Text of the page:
Is it presidential politics or age discrimination?

Is it presidential politics or age discrimination?

By Jeff Hoyt

With Joe Biden and Donald Trump poised for an electoral rematch that would produce the oldest U.S. president in history, many believe both candidates are too elderly for the job. Attention focused on the candidates’ ages raises concerns, especially considering that nearly half of older Americans have faced age discrimination in their own professional lives.

The debate surrounding seniority in federal offices brings forth advantages, such as experience and wisdom, and disadvantages, like potential mental decline or difficulties relating to younger voters. To understand voters’ sentiments on these matters and explore possible solutions, conducted a survey of over 1,100 American adults of all ages. Here are a few key takeaways:

  • 59 percent of Americans feel Trump is too old to retake office, and 69 percent agree Biden is too old for re-election.
  • Respondents over 60 were less likely than younger adults to say Biden and Trump are too old for re-election. This could be partly due to their own experiences, as 47 percent of older Americans have experienced age discrimination on the job.
  • The vast majority believed that the ideal presidential candidates would be in their 50s or 60s.
  • 72 percent support imposing a maximum age limit on the presidency and on Congress. And 44 percent of those in favor of upper limits felt he maximum age for the president should be between 70 and 79.
  • Though many expressed interest in upper age limits, 36 percent admitted those restrictions could be discriminatory, and that term limits could be fairer alternatives.

As the median ages of American legislators have consistently escalated, some have labeled the federal government a gerontocracy needing age limits or term restrictions. But would such restrictions be ageist?

With an election featuring two frontrunners born in the 1940s, asked respondents their feelings regarding the ages of Biden and Trump. On inauguration day in 2025, Trump will be 78, and Biden will be 82.

The age of the respondents appeared to affect their opinions. About 70 percent of Americans under 45 thought both candidates were too old to be elected. However, people 60 or older were least likely to feel the current officeholder and his predecessor are too old for the job of president. As many older Americans have been personally impacted by age discrimination, they may not want to judge Trump or Biden based on their ages alone.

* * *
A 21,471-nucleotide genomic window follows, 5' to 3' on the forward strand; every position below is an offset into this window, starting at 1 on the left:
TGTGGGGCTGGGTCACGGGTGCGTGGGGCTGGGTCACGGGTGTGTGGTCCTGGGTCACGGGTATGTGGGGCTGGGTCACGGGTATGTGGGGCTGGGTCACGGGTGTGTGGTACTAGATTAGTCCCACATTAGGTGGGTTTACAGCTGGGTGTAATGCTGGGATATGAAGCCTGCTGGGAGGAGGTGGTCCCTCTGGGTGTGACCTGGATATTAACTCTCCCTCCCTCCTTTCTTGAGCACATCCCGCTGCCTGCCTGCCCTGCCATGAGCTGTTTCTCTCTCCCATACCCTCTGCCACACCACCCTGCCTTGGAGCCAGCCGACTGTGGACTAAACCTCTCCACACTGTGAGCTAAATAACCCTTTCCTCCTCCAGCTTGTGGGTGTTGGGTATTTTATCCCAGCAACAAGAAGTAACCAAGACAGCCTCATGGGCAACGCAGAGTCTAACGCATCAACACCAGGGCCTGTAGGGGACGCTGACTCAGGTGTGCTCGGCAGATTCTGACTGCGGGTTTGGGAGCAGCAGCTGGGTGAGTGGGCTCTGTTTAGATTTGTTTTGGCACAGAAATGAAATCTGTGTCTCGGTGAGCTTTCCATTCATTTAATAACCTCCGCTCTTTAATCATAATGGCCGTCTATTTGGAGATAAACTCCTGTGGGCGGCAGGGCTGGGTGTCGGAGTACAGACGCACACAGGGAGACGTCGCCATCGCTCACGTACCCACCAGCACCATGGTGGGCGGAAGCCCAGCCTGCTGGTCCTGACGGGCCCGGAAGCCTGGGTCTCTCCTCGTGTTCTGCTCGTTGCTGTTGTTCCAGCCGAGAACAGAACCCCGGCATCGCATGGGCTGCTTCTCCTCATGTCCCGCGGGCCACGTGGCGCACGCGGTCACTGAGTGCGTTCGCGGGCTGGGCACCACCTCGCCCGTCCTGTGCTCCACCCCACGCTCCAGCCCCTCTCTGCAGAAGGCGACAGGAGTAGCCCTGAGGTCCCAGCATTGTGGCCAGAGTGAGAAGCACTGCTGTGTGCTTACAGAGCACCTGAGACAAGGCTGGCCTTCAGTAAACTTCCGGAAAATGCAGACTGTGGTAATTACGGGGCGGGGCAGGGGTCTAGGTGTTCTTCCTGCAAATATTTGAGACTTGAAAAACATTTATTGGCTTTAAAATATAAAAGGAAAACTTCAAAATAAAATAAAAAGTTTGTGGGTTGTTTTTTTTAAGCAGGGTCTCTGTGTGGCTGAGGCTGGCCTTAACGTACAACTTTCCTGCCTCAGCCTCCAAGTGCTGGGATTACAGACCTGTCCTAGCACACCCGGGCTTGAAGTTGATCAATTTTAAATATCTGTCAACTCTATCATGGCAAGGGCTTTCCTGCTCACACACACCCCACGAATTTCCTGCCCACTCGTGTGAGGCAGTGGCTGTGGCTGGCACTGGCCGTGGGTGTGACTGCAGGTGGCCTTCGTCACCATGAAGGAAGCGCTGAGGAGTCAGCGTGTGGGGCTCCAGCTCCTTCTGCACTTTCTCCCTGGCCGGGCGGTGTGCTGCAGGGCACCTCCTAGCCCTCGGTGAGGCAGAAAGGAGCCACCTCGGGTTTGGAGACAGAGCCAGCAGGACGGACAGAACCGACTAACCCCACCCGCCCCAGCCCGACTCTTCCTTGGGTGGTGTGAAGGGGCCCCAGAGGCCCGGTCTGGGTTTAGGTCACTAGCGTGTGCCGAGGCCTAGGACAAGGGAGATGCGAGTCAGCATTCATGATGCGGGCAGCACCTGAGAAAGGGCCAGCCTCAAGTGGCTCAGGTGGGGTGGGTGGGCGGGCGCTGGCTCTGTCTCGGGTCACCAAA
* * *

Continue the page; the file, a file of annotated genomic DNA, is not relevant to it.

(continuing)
Even Trump has been cautious about remarking on Biden’s age as a disqualifying factor. In April 2023, he told conservative commentator Tucker Carlson that plenty of people in their 80s and 90s, including U.S. Sen. Bernie Sanders, remain sharp.

However, even among the oldest respondents, Biden’s age was more concerning than Trump’s. Trump’s acceptance by older Americans may be more ideological than analytical – the Silent Generation (those born before 1946) was the only age group that overwhelmingly supported the Republican in the 2020 election.

Notably, in a time of great political divide, voters across the political spectrum agreed Trump and Biden will be too old for office in 2025.

Survey participants tended to support their party’s candidates more. Only about one-third of Republicans believed Trump was too old to be president, while three-quarters of Democrats thought so. As for Biden, most Democrats agreed he was too old to serve again. Among independents, about two-thirds felt that both candidates were too old for the office. then asked voters about their overall views on age and the presidency to get opinions free from political biases. Specifically, what’s the ideal age for a U.S. president?

The U.S. Constitution states a president must be at least 35 years old, but there is no maximum age limit. Trump was the first president to start his term past age 70, and Biden is the first to serve in his 80s.

The average age of past presidents has been 55, much younger than Biden and Trump at the time of the next election. Historical and modern preferences align: Most people prefer presidents to take office in their 50s or 60s, and 85 percent agreed that a president should ideally be younger than 70.

More than two in three Americans would prefer the president to be in their 50s or 60s–old enough to have amassed knowledge and experience, yet considerably younger than Biden or Trump. That opinion was consistent among respondents across age groups, but varied by political party.

Most citizens are comfortable with the current constitutional minimum age for the presidency – nearly 60 percent feel it should remain at 35 years. Interestingly, nearly twice as many voters would eliminate the age minimum as would choose to raise it.